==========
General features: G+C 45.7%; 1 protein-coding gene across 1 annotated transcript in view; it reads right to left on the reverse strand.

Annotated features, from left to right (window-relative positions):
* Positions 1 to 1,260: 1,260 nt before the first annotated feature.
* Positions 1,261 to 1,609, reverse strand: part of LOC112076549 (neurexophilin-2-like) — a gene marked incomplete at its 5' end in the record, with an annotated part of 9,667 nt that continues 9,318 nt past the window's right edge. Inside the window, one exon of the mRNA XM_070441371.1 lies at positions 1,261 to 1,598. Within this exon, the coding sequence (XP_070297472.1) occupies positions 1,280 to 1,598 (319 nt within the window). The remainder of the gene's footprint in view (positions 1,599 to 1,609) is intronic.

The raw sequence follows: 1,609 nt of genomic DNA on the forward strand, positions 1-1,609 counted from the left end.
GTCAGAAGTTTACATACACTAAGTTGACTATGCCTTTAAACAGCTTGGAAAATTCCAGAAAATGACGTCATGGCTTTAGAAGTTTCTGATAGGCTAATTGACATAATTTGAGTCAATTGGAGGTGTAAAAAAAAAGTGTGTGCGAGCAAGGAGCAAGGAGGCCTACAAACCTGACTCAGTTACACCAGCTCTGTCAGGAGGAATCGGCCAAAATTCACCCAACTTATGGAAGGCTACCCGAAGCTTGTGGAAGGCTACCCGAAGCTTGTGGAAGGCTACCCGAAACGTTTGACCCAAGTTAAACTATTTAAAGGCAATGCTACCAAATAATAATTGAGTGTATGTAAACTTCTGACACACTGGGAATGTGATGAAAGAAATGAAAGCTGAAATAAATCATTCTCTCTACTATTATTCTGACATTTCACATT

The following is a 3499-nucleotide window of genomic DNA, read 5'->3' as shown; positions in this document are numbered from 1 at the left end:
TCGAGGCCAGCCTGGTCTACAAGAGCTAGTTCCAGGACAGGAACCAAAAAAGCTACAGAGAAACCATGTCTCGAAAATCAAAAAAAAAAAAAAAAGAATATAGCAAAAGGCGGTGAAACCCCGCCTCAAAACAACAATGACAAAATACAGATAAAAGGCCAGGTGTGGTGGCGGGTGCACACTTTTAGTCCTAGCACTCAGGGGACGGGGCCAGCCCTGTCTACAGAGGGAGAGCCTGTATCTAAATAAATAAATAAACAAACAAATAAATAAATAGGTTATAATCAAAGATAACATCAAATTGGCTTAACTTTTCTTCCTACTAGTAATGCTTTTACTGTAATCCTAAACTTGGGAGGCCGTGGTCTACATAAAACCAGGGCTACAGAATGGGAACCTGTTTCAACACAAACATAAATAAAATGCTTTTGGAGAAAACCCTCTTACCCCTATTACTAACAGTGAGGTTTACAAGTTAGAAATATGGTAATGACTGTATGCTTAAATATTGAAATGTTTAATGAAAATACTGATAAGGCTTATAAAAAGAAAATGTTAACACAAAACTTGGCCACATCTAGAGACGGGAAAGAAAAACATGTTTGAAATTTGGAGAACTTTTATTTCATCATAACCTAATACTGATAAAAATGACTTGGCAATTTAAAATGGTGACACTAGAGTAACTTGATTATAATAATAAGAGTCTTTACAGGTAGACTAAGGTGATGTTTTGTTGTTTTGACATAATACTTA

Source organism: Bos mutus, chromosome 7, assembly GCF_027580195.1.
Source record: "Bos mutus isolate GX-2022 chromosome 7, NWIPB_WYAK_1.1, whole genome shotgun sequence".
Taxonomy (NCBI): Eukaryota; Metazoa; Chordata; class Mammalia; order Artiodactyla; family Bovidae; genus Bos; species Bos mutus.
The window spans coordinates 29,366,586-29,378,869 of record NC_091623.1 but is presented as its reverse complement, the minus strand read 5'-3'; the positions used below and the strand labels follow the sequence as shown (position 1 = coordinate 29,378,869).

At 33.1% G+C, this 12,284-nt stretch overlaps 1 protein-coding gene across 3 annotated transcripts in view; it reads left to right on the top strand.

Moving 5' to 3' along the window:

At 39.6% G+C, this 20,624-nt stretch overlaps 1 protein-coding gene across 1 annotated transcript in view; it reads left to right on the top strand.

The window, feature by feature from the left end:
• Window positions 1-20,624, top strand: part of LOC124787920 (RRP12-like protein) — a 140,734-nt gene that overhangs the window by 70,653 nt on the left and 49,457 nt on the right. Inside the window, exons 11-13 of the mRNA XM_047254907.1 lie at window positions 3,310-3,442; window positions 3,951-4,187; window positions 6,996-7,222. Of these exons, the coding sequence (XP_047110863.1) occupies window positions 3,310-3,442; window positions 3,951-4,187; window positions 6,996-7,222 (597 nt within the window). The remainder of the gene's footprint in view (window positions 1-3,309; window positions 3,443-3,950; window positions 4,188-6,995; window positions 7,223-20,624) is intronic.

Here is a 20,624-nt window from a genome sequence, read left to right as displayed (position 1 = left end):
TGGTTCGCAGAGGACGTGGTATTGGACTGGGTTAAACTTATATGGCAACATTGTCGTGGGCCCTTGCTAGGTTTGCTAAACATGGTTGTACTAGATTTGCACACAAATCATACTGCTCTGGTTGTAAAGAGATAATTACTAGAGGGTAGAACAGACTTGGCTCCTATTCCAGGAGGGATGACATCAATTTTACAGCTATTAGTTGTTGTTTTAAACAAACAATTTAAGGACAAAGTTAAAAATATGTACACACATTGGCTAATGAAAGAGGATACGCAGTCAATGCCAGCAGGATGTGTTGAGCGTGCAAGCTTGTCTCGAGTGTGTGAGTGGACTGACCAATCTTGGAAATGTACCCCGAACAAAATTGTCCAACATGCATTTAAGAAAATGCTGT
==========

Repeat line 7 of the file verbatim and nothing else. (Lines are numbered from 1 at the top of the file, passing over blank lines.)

The following is a 3499-nucleotide window of genomic DNA, read 5'->3' as shown; positions in this document are numbered from 1 at the left end: